Headlines pull clicks and clicks drive revenue but today the media’s lack of detail as to what the headlines mean for the average health seeker can cause more damage than inform and educate. It seems every week we read a headline about a new superfood or better way to stay healthy but unless these studies are backed by good clinical science and supported in large by the medical community they just might as be tabloid headlines.
As a recent article in Forbes said “ “Articles rarely cite their scientific sources, like linking to an article they are writing about.” Yet another noted a common frustration: “I find it discouraging when I have to spend lots of time hunting down the study and then often find I can’t get more than the abstract online.” Amen to that, although it’s partly an open access issue, too. Some articles don’t even name the publication, much less link to it. There ought to be some kind of demerit system (“you’re demoted to intern for a week!”) or humongous, painful fine for that oversight.”
Imagine if you’re a patient who has a family history of cancer and you read that the acid in cranberries can help fight off some types of cancer. Where is the evidence and data behind these “facts” ? Should consumers spend a lot of time hunting down the source of the article or the study and where can they find someone who can put scientific studies into context that’s easy to understand ?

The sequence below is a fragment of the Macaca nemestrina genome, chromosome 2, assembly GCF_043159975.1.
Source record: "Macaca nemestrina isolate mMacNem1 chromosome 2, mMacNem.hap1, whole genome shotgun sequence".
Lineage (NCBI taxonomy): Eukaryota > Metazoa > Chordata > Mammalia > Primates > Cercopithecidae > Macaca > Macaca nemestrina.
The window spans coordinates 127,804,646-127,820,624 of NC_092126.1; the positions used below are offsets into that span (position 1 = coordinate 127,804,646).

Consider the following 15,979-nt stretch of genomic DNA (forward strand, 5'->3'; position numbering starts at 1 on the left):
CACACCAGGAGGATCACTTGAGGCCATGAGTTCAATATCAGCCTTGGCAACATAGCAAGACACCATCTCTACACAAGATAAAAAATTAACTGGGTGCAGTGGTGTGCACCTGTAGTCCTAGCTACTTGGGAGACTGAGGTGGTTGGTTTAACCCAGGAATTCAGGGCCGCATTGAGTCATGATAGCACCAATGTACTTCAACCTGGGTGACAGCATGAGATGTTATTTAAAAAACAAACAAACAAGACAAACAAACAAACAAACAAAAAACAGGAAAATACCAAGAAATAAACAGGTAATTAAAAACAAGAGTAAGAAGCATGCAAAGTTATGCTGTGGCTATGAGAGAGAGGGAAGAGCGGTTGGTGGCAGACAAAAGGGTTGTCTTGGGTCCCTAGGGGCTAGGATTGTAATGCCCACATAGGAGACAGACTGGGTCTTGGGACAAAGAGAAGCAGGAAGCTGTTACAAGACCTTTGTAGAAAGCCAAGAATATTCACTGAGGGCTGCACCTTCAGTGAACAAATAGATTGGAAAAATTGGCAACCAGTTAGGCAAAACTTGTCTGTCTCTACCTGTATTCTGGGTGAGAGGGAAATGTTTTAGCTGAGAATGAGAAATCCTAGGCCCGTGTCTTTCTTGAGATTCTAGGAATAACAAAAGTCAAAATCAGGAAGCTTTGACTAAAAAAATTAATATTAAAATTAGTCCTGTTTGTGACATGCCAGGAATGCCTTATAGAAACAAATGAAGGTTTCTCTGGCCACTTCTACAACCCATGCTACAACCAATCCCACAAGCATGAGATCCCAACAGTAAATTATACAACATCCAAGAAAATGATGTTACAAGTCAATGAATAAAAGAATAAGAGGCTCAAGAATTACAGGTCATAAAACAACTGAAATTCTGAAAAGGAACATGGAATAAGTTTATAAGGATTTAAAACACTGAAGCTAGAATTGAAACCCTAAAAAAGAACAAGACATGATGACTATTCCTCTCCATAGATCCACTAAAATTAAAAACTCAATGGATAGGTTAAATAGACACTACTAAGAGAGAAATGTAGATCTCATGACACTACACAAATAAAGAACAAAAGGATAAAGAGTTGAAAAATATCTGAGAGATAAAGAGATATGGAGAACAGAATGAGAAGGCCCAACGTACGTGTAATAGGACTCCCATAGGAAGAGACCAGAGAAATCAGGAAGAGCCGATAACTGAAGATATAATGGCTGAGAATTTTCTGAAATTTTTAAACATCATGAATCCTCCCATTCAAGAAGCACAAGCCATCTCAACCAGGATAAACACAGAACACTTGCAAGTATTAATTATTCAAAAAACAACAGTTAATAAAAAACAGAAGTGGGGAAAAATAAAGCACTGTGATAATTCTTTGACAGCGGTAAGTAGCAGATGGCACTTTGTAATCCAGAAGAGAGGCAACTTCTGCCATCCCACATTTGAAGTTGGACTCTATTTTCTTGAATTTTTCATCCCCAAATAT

With more and more people going online for health information the online world of health information has become a maze that is often hard to navigate. Most physicians have said that they don’t mind when patients bring in information from the web but what about information that is marginal at best ? How do you tell a patient that the information she has isn’t really supported by good science ?
DTC marketers can of course help consumers get the information they want and need. They need to provide links to good credible health information sites and more importantly they need to have news updates on their sites around health conditions and medications. Why most pharma sites don’t have a rollover to define complex medical terms is beyond me but they are so glued to the label that they are afraid to deviate from it’s complex language.
Consumers are overwhelmed with health information online and they need help cutting through the clutter. You need to find out what they want and give them the information in a format that makes them better and more empowered patients. Isn’t that what marketing is all about ?